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Listed 3 sub titles with search on: Information about the place  for wider area of: "NARYX Ancient city LOKRIDA" .

Information about the place (3)

Greek & Roman Geography (ed. William Smith)


NARYX (Ancient city) LOKRIDA
  Narycium (Narukos, Naruch, Narycium, Eth. Narukios). A town of the Opuntian Locrians, the reputed birthplace of Ajax, son of Oileus (Strab. ix. p. 425, Steph. B. s.v.), who is hence called by Ovid (Met. xiv. 468) Narycius heros. In B.C. 395, Ismenias, a Boeotian commander, undertook an expedition against Phocis, and defeated the Phocians near Naryx of Locris, whence we may conclude with Leake that Naryx was near the frontier of Phocis. (Diod. xiv. 82.) In 352 Naryx was taken by Phayllus, the Phocian commander. (Diod. xvi. 38.) It is placed by some at Talanda, but by Leake at the small village of Kalapodhi, where there are a few ancient remains. (Northern Greece, vol. ii. p. 187.) As Locri in Bruttium in Italy was, according to some of the ancients, a colony of Naryx (Virg. Aen. iii. 399), the epithet of Narycian is frequently given to the Bruttian pitch. (Virg. Georg. ii. 438; Colum. x. 386; Plin. xiv. 20. s. 25.)

This text is from: Dictionary of Greek and Roman Geography (1854) (ed. William Smith, LLD). Cited June 2004 from The Perseus Project URL below, which contains interesting hyperlinks

Harpers Dictionary of Classical Antiquities


   (Narux), Narycus (Narukos), or Narycium (Narukion). A town of the Locri Opuntii, on the Euboean Sea, described as the birthplace of Aias, son of Oileus, who is hence called Narycius heros. Since Locri Epizephyrii, in the south of Italy, claimed to be a colony from Naryx, in Greece, we find the town of Locri called Narycia by the poets, and the pitch of Bruttium was also named Narycia.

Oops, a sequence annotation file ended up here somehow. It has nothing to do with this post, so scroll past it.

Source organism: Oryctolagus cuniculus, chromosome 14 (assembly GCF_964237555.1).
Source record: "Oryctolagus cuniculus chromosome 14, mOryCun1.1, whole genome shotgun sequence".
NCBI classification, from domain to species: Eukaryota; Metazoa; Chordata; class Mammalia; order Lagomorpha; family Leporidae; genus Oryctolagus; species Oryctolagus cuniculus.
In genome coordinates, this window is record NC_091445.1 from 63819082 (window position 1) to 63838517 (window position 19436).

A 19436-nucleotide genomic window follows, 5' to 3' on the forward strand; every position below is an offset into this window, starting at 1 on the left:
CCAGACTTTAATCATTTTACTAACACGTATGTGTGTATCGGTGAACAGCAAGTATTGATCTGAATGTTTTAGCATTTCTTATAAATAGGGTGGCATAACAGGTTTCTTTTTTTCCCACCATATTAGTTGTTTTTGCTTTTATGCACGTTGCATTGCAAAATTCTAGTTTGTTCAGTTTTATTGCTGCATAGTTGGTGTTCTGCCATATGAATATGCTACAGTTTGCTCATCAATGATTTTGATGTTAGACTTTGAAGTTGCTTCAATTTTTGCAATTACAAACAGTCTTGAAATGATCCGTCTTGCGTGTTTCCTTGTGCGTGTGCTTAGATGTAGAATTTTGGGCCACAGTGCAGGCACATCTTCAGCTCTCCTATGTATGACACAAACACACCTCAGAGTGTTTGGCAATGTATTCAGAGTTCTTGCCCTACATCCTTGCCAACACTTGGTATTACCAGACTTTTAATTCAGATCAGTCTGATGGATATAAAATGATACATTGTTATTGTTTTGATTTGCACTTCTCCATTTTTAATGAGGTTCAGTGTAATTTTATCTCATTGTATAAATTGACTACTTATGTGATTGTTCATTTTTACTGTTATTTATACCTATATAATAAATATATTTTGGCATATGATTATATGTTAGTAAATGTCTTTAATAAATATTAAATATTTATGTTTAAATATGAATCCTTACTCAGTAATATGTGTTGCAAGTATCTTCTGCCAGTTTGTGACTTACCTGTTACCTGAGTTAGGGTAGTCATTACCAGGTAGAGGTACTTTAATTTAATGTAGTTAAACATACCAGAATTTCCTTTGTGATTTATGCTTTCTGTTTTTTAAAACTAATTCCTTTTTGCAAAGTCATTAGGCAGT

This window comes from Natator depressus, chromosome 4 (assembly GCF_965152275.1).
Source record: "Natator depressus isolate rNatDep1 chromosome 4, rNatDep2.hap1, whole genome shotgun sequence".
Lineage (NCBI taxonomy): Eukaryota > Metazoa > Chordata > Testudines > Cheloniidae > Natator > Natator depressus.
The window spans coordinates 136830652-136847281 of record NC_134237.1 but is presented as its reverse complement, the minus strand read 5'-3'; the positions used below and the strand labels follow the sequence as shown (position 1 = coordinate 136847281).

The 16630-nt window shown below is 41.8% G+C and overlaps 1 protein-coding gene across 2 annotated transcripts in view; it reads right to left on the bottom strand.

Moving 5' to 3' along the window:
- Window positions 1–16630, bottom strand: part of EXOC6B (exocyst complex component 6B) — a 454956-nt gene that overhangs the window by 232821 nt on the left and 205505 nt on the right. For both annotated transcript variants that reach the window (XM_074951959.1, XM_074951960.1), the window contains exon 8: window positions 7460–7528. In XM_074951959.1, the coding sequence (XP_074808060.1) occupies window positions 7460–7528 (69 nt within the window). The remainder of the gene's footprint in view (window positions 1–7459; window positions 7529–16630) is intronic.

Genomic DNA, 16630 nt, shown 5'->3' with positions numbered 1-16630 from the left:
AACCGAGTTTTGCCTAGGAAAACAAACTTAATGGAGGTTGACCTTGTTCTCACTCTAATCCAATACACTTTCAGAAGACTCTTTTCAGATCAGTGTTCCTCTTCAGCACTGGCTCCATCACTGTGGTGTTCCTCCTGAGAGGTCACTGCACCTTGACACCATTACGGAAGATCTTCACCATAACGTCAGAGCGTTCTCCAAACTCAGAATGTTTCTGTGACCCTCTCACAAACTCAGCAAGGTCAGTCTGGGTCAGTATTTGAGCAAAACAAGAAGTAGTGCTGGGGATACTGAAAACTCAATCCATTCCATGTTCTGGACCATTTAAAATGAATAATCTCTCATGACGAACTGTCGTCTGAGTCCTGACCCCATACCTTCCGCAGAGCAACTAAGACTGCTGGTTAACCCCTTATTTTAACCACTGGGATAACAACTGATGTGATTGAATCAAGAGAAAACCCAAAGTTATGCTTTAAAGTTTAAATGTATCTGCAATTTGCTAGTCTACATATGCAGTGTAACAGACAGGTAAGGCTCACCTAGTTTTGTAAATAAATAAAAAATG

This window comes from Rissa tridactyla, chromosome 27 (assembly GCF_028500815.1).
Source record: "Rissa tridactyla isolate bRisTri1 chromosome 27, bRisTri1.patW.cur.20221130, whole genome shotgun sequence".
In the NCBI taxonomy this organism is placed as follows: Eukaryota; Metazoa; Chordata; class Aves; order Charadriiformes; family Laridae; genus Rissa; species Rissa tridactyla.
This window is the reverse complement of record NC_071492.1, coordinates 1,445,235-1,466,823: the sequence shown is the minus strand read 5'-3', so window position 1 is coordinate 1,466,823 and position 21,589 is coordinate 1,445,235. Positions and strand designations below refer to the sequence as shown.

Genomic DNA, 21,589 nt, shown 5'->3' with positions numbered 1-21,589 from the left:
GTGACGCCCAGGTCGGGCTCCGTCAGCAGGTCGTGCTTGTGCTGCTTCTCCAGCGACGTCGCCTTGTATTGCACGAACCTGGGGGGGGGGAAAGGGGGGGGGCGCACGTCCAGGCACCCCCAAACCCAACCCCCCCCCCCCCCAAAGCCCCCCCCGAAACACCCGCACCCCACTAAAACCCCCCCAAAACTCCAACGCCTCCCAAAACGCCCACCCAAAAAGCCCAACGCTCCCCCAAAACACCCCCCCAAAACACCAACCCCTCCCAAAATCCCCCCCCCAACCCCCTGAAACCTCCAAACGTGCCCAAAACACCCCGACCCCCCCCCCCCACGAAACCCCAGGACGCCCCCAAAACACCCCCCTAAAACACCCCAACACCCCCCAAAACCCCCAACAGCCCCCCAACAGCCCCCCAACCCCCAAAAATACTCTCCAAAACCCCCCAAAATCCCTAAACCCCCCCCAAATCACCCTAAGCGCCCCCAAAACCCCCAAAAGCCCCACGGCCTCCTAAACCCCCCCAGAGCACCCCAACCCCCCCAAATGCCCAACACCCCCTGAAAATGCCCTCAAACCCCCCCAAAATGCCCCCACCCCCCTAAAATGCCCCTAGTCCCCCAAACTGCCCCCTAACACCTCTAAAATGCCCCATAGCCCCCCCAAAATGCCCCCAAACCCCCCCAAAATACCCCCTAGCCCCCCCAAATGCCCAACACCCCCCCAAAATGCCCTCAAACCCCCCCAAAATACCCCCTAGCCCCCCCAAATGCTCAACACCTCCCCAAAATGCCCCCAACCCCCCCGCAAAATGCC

This text is cited Sep 2002 from The Perseus Project URL below, which contains interesting hyperlinks

The Princeton Encyclopedia of Classical Sites


  A city in the E part of the region known chiefly as the site of the cult of Ajax Stammheros. It was destroyed by the Phokians in 352 B.C. during their war against Boiotia, but was rebuilt perhaps as early as 335 B.C. and survived at least until the time of Hadrian. An inscription found in excavating a late temple at Haghios Joannis, below the mediaeval castle of Rengini, has fixed the location, thought by Bursian to be the predecessor of Pharygai at modern Mendenitsa. The Classical city, which had an outlet to the sea at Thronion, would have commanded the route from N to central Greece. There are a few visible remains of the Roman and Christian periods, with traces of Hellenic walls on the E slope of the acropolis.

M. H. Mc Allister, ed.
This text is from: The Princeton encyclopedia of classical sites, Princeton University Press 1976. Cited Nov 2002 from Perseus Project URL below, which contains bibliography & interesting hyperlinks.

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